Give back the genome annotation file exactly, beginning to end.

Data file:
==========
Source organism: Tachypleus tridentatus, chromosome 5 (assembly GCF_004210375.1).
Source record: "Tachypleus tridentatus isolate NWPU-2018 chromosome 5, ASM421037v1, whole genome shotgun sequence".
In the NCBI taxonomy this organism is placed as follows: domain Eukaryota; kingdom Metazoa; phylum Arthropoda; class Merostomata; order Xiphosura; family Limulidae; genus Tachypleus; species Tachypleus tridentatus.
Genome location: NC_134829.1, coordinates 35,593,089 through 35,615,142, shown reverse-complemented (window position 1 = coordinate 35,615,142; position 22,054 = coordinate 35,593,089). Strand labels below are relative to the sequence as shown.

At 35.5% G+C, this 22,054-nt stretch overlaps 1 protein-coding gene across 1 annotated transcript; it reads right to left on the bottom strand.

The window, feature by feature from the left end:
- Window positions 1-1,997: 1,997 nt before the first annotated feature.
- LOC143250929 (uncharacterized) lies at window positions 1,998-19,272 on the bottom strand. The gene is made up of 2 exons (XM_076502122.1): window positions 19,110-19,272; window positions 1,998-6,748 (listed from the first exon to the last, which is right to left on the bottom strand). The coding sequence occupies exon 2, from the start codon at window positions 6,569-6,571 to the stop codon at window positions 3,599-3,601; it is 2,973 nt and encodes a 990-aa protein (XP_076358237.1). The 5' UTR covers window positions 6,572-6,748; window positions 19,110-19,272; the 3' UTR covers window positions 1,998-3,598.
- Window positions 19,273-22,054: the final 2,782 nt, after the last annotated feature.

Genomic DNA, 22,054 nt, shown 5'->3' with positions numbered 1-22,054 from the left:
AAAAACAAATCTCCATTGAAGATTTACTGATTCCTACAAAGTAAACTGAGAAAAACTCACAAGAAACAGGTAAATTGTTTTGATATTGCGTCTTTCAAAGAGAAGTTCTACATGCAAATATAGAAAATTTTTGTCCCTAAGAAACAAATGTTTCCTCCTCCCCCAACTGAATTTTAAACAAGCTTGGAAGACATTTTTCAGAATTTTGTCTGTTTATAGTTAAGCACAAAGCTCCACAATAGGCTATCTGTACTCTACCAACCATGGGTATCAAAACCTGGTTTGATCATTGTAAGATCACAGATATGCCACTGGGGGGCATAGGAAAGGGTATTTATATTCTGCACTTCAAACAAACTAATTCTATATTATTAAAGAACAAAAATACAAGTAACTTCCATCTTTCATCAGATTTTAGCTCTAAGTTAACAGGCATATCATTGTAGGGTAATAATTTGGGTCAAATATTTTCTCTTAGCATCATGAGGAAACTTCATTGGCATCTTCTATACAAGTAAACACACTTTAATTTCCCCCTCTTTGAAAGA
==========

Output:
Source organism: Tachypleus tridentatus, chromosome 5 (assembly GCF_004210375.1).
Source record: "Tachypleus tridentatus isolate NWPU-2018 chromosome 5, ASM421037v1, whole genome shotgun sequence".
In the NCBI taxonomy this organism is placed as follows: domain Eukaryota; kingdom Metazoa; phylum Arthropoda; class Merostomata; order Xiphosura; family Limulidae; genus Tachypleus; species Tachypleus tridentatus.
Genome location: NC_134829.1, coordinates 35,593,089 through 35,615,142, shown reverse-complemented (window position 1 = coordinate 35,615,142; position 22,054 = coordinate 35,593,089). Strand labels below are relative to the sequence as shown.

At 35.5% G+C, this 22,054-nt stretch overlaps 1 protein-coding gene across 1 annotated transcript; it reads right to left on the bottom strand.

The window, feature by feature from the left end:
- Window positions 1-1,997: 1,997 nt before the first annotated feature.
- LOC143250929 (uncharacterized) lies at window positions 1,998-19,272 on the bottom strand. The gene is made up of 2 exons (XM_076502122.1): window positions 19,110-19,272; window positions 1,998-6,748 (listed from the first exon to the last, which is right to left on the bottom strand). The coding sequence occupies exon 2, from the start codon at window positions 6,569-6,571 to the stop codon at window positions 3,599-3,601; it is 2,973 nt and encodes a 990-aa protein (XP_076358237.1). The 5' UTR covers window positions 6,572-6,748; window positions 19,110-19,272; the 3' UTR covers window positions 1,998-3,598.
- Window positions 19,273-22,054: the final 2,782 nt, after the last annotated feature.

Genomic DNA, 22,054 nt, shown 5'->3' with positions numbered 1-22,054 from the left:
AAAAACAAATCTCCATTGAAGATTTACTGATTCCTACAAAGTAAACTGAGAAAAACTCACAAGAAACAGGTAAATTGTTTTGATATTGCGTCTTTCAAAGAGAAGTTCTACATGCAAATATAGAAAATTTTTGTCCCTAAGAAACAAATGTTTCCTCCTCCCCCAACTGAATTTTAAACAAGCTTGGAAGACATTTTTCAGAATTTTGTCTGTTTATAGTTAAGCACAAAGCTCCACAATAGGCTATCTGTACTCTACCAACCATGGGTATCAAAACCTGGTTTGATCATTGTAAGATCACAGATATGCCACTGGGGGGCATAGGAAAGGGTATTTATATTCTGCACTTCAAACAAACTAATTCTATATTATTAAAGAACAAAAATACAAGTAACTTCCATCTTTCATCAGATTTTAGCTCTAAGTTAACAGGCATATCATTGTAGGGTAATAATTTGGGTCAAATATTTTCTCTTAGCATCATGAGGAAACTTCATTGGCATCTTCTATACAAGTAAACACACTTTAATTTCCCCCTCTTTGAAAGA